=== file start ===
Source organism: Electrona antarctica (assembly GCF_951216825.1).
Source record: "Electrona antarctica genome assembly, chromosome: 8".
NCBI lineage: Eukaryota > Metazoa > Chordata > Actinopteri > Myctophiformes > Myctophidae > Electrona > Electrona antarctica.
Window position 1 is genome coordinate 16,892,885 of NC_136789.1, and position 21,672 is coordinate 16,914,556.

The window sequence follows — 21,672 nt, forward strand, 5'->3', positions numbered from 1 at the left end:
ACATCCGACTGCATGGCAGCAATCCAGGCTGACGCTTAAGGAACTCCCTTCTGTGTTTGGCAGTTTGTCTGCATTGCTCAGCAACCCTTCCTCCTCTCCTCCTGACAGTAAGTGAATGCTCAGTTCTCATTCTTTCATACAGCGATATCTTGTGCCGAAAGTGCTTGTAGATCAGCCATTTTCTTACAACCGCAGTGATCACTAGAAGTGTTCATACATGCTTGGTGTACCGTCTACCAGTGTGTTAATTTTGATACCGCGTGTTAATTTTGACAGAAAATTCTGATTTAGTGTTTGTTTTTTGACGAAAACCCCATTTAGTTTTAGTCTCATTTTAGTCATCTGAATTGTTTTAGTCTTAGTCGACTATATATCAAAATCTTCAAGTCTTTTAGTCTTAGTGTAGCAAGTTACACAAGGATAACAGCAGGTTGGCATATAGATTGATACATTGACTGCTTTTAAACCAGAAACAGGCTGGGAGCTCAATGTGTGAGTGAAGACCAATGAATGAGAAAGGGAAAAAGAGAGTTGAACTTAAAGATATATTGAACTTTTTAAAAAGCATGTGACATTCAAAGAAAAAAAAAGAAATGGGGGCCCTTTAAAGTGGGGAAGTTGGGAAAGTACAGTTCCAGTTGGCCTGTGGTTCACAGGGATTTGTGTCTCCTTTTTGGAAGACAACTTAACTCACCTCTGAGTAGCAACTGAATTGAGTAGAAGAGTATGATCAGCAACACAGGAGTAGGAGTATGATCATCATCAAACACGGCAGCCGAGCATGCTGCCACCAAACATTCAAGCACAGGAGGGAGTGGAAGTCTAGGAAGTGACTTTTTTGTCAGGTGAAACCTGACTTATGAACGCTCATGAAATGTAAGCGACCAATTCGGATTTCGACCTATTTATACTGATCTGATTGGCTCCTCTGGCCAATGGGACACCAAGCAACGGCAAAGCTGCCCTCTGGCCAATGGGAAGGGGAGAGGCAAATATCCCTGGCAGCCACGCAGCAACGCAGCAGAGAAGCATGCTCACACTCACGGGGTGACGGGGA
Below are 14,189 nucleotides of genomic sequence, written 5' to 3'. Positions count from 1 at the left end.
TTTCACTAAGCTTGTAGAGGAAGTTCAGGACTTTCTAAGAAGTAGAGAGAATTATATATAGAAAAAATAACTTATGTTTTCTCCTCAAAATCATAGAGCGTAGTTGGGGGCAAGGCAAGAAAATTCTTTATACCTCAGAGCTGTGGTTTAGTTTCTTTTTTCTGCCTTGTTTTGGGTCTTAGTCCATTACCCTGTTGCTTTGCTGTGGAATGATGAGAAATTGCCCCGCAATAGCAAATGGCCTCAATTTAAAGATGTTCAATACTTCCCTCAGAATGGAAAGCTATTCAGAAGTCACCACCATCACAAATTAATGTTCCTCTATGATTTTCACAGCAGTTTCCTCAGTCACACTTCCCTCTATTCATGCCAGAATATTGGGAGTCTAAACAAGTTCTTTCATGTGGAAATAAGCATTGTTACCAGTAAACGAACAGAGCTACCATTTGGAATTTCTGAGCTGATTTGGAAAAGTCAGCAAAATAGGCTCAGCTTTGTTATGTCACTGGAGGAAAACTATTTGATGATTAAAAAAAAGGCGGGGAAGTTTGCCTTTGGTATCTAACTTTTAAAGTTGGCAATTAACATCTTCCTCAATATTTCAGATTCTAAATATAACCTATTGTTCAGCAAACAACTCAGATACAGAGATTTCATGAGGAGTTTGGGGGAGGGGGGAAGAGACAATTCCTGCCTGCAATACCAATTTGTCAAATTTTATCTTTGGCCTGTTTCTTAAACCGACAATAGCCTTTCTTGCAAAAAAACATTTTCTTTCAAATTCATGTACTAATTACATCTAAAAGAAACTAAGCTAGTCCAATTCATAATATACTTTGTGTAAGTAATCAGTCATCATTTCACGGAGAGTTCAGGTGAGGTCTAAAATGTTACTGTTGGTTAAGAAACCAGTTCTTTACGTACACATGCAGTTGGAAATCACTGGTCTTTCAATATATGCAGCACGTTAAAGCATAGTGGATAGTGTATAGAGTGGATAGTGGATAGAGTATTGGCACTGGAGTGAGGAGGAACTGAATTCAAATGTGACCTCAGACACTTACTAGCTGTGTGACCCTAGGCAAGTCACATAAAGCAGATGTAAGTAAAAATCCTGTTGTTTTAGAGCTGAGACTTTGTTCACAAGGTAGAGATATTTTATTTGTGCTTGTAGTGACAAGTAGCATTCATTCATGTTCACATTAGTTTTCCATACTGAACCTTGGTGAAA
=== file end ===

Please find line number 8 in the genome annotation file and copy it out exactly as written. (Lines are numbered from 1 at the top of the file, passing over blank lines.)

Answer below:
TTTCACTAAGCTTGTAGAGGAAGTTCAGGACTTTCTAAGAAGTAGAGAGAATTATATATAGAAAAAATAACTTATGTTTTCTCCTCAAAATCATAGAGCGTAGTTGGGGGCAAGGCAAGAAAATTCTTTATACCTCAGAGCTGTGGTTTAGTTTCTTTTTTCTGCCTTGTTTTGGGTCTTAGTCCATTACCCTGTTGCTTTGCTGTGGAATGATGAGAAATTGCCCCGCAATAGCAAATGGCCTCAATTTAAAGATGTTCAATACTTCCCTCAGAATGGAAAGCTATTCAGAAGTCACCACCATCACAAATTAATGTTCCTCTATGATTTTCACAGCAGTTTCCTCAGTCACACTTCCCTCTATTCATGCCAGAATATTGGGAGTCTAAACAAGTTCTTTCATGTGGAAATAAGCATTGTTACCAGTAAACGAACAGAGCTACCATTTGGAATTTCTGAGCTGATTTGGAAAAGTCAGCAAAATAGGCTCAGCTTTGTTATGTCACTGGAGGAAAACTATTTGATGATTAAAAAAAAGGCGGGGAAGTTTGCCTTTGGTATCTAACTTTTAAAGTTGGCAATTAACATCTTCCTCAATATTTCAGATTCTAAATATAACCTATTGTTCAGCAAACAACTCAGATACAGAGATTTCATGAGGAGTTTGGGGGAGGGGGGAAGAGACAATTCCTGCCTGCAATACCAATTTGTCAAATTTTATCTTTGGCCTGTTTCTTAAACCGACAATAGCCTTTCTTGCAAAAAAACATTTTCTTTCAAATTCATGTACTAATTACATCTAAAAGAAACTAAGCTAGTCCAATTCATAATATACTTTGTGTAAGTAATCAGTCATCATTTCACGGAGAGTTCAGGTGAGGTCTAAAATGTTACTGTTGGTTAAGAAACCAGTTCTTTACGTACACATGCAGTTGGAAATCACTGGTCTTTCAATATATGCAGCACGTTAAAGCATAGTGGATAGTGTATAGAGTGGATAGTGGATAGAGTATTGGCACTGGAGTGAGGAGGAACTGAATTCAAATGTGACCTCAGACACTTACTAGCTGTGTGACCCTAGGCAAGTCACATAAAGCAGATGTAAGTAAAAATCCTGTTGTTTTAGAGCTGAGACTTTGTTCACAAGGTAGAGATATTTTATTTGTGCTTGTAGTGACAAGTAGCATTCATTCATGTTCACATTAGTTTTCCATACTGAACCTTGGTGAAA